Happy New Years from the Odinson,
Well, 2012 came and went (in the blink of an eye it seems) and it looks like the ancient Mayans got it wrong. Yay! I guess the Red Hulk saved us. Now the countdown on some other doomsday clock can begin to tick. But before that happens, let’s talk about the New Year, or rather, New Beginnings!
Starting a brand new year is all about resolutions and new beginnings. As 2012 draws to a close, the Odinson is reminded of the words a wise man once said (or sang rather) – …it’s a long December when there’s reason to believe that maybe this year will be better than the last. Whether it’s that new exercise program you’re going to start or maybe that new relationship you’ve been meaning to strike up, the New Year is all about getting a fresh start.
New beginnings are nothing new in the world of comic books. Company events like DC Comics: The New 52 and Marvel Now represent the concept of the New Beginning taken to the Nth degree. They give the Big Two a chance to move their characters in bold new directions and explore new and exciting avenues of adventure (i.e., the Superman/Wonder Woman romance and unification of the Avengers and X-Men). Over the years there have been many new beginnings of note like the return of Hal Jordan in Green Lantern: Rebirth or the introduction of a brand new Spawn. New Beginnings can be controversial like with Spider-Man’s Brand New Day and the Superior Spider-Man storylines. New Beginnings can even be done on a grand scale like with the creation of Marvel’s highly underappreciated New Universe and the re-launch of the Valiant Universe.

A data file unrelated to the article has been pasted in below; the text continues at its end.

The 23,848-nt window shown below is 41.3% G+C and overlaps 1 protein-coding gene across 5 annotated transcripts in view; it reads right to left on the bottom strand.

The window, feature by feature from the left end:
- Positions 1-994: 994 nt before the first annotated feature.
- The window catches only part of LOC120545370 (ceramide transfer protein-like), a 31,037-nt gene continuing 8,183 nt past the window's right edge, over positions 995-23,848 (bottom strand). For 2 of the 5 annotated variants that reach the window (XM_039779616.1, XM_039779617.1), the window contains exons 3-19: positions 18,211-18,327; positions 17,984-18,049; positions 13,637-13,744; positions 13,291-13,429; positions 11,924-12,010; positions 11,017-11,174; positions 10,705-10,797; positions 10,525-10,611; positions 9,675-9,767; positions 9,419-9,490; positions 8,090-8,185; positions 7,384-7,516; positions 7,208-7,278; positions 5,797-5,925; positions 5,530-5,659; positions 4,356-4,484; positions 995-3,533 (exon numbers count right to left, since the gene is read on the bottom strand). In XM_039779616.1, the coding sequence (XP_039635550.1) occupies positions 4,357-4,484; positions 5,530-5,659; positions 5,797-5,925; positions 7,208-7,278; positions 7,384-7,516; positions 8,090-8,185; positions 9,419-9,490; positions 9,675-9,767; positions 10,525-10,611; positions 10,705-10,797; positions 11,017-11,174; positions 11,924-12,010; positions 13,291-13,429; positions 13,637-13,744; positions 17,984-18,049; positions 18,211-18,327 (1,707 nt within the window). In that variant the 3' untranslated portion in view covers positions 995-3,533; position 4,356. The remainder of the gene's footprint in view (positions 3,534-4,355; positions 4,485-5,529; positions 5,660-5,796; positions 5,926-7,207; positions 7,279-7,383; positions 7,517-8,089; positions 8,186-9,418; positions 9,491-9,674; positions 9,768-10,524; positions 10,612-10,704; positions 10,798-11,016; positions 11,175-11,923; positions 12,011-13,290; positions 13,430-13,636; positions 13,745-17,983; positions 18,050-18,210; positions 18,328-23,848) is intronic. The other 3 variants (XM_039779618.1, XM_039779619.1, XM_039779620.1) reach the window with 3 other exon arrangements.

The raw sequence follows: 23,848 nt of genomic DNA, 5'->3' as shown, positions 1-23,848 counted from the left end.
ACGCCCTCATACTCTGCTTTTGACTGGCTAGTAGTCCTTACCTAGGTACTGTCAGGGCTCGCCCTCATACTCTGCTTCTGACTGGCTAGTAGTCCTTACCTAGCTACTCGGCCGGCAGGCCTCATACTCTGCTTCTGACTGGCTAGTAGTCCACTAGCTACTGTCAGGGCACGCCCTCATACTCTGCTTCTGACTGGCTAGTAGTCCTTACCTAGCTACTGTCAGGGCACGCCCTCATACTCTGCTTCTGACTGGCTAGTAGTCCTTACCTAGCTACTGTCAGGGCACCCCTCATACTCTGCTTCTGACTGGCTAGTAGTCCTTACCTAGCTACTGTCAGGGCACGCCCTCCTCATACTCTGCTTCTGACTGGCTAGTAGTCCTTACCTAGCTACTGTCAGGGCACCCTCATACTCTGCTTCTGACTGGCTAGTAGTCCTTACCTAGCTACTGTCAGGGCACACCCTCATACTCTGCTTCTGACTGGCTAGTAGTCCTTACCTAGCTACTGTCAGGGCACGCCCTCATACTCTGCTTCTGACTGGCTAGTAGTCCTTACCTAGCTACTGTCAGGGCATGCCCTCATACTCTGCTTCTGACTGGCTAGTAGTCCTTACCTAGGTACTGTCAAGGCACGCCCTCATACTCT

The Odinson’s own personal least favorite New Beginning has to be, hands down, the shocking revelations of The Clone Saga. When I hear the jeers and anguished cries of modern day fanboys over the shocking events of Dying Wish, I get it. I understand exactly what it is they are going through because I went through the same exact thing after reading Spectacular Spider-Man #226. It is revealed that Ben Reilly was in fact the real Spider-Man and Peter Parker, the Spider-Man whose adventures I had been reading my whole life up to that moment, was in fact just a clone.
My fanboy head exploded, and so enraged was the Odinson that I literally threw my hands in the air and turned my back on comics for a good year and a half. I felt betrayed. I couldn’t believe what Marvel was doing. I felt like I had wasted my time for the first two decades of my life investing myself in the stories of a hero that I would only come to find wasn’t even the real person. Already unimpressed with the directions the industry was heading in the nineties, the Clone revelation was the nail in the coffin and the Odinson actually walked away from the medium.